Gold and precious metals mining shares are casualties of panic selling across all financial markets. The scenario is similar to what happened in 2008 during the global financial crisis (GFC). When the general selling exhausted itself in late 2008, gold and mining shares delivered superior absolute and relative performance for the following three years. We believe that this pattern is likely to repeat following this sell-off.
While COVID-19 outbreak is grabbing the headlines, the far bigger story is the deflation of financial assets that it has triggered and the resulting loss of investment confidence. Markets that had been priced for perfection must now reckon with a likely recession, soaring fiscal deficits and the very real possibility of a sustained bear market.
In our opinion, even though the economy will recover from the downturn and the health scare will prove to be temporary, financial asset valuations are unlikely to return to pre-crash manic levels. In mid-February, the Wilshire 5000 Stock Index1 traded at approximately 145% to gross domestic product (GDP),2 its second highest level since 1950, and only slightly below the 2000 peak (see Figure 1). At this writing, the ratio has fallen to 114% (as of 3/17/2020), which is still very expensive by historical standards. Valuations are driven by investor psychology, leverage and the liquidity necessary to support leverage. All three may have been critically impaired for the near to intermediate term.
Figure 1. Total U.S. Corporate Equities and U.S. GDP (1950-2020)
Source: AdvisorPerspectives.com. Data as of 3/3/2020.
If financial assets struggle, interest in gold is very likely to widen. Gold may have been caught up in the recent stampede for liquidity, but it has delivered good relative performance on a year-to-date basis; gold bullion is up 0.73% as of March 17, compared to -25.17% for the S&P 500 Index.3 The 12-month figures (as of 3/17/2020) are even more impressive: gold has returned 17.19% vs. -8.54% for the S&P 500.
On a peak-to-trough basis for the last few weeks, gold has declined roughly 12%. Other safe haven assets have experienced the same pressure. For example, the yield on 30-year U.S. Treasury bond rose from less than 1.0% to 1.5% in only a few days, a drawdown of more than 30%. What this shows is that quality assets will be sold by portfolio managers desperate to reduce leverage. Low-grade assets cannot be sold quickly enough to meet margin calls.
It was leverage that inflated valuations, not fundamental economic growth and strong year-over-year earnings. In fact, corporate pre-tax profits have been declining since Q3 2014. Figure 2 shows pretax profits on a quarterly basis since 2014.
Figure 2. U.S. Corporate Pre-Tax Profits Have Been Declining ($Billions)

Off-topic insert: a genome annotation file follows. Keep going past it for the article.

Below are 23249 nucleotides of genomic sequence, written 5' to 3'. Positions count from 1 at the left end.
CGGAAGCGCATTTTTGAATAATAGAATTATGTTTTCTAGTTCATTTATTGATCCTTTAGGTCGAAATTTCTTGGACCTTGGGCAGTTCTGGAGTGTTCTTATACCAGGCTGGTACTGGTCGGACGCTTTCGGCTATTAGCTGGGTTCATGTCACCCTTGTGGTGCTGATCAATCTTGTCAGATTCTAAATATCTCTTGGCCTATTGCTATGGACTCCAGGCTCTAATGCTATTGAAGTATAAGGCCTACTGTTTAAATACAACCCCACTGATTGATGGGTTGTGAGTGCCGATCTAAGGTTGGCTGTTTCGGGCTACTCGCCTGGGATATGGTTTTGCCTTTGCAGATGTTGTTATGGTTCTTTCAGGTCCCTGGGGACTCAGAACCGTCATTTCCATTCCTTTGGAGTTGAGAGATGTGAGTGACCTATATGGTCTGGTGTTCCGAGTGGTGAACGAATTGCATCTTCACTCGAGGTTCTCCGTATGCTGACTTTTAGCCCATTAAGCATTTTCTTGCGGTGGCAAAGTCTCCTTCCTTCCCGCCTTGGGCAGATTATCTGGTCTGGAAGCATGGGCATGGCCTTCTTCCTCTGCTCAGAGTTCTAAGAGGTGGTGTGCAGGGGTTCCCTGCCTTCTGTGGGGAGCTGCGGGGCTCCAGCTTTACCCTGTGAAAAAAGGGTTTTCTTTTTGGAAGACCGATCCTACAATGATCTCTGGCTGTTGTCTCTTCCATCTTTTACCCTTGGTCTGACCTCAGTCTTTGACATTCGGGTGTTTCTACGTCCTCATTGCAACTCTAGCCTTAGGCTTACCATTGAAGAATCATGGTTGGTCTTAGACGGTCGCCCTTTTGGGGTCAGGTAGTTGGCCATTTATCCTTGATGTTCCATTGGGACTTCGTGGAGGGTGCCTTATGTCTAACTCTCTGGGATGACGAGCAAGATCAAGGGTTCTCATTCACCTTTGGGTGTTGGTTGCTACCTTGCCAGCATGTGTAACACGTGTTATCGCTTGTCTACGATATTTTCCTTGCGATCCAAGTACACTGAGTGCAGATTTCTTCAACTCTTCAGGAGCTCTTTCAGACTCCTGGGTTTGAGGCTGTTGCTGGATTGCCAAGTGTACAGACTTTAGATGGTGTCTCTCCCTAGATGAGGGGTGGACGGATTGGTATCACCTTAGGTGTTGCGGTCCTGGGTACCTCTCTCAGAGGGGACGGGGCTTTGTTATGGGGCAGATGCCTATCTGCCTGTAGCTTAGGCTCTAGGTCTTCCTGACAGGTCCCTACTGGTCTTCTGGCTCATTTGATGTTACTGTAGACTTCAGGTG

Source: Federal Reserve Bank of St. Louis Economic Research. Data as of 3/16/2020.
The illusion of earnings growth that has captivated investor psychology was achieved through share buybacks and increased leverage. Growth of earnings per share, not the same as profit growth, has been juiced by financial engineering. The same can be said for returns on financial assets. The amount and location of leverage within the economy and financial markets is opaque but may well have reached high tide for many years. A post-recession economic recovery will not necessarily, and does not have to, translate into strong returns from investing in financial assets.
In popular thinking, the current U.S. administration, or the one that follows it, will pull every trick out of the bag to stimulate the economy. This belief will likely excite investors from time to time in anticipation of a rebound. Unfortunately, the financial markets are experiencing a deflationary bust that could spread to general economic activity. Public policy has all but exhausted the potential benefits of resorting to traditional monetary and fiscal solutions. The marginal benefit to economic growth from heaping on new layers of debt is capped by the law of diminishing returns, as shown by Figure 4 from Rosenberg Economics. Since 2007, global debt increased 110% vs. 46% for global GDP:
Figure 3. Global Debt vs. Global GDP ($ Trillions)
Source: Rosenberg Economics. Data as of 12/31/2019.
Central banks have few conventional tools remaining to combat credit deflation. An impotent response can be expected from new rounds of monetary stimulus, rate reductions or central bank balance sheet expansion. Global debt, public and private, measures 287% vs. global GDP ($244 trillion divided by $85 trillion). The debt burden will most assuredly grow, a post coronavirus rebound notwithstanding. The world’s debt structure is already incapable of withstanding even a minute rise in rates. More debt relative to GDP will only make matters worse. All that remains is currency destruction.
Gold has been rising for the past eighteen months side by side with a strong stock market and no inflation. Conventional wisdom said that wasn’t supposed to happen. As shown in Figure 4, gold has outperformed equities and bonds since 2000, the dawn of radical monetary experimentation by central bankers. We think gold has been sensing the endgame for Keynesian policy prescriptions, mainstream economic thinking and hyper-leveraged investment practices.
Figure 4. The Modern Era of Gold
Gold Bullion vs. Stocks, Bonds, Oil, USD (2000-2020)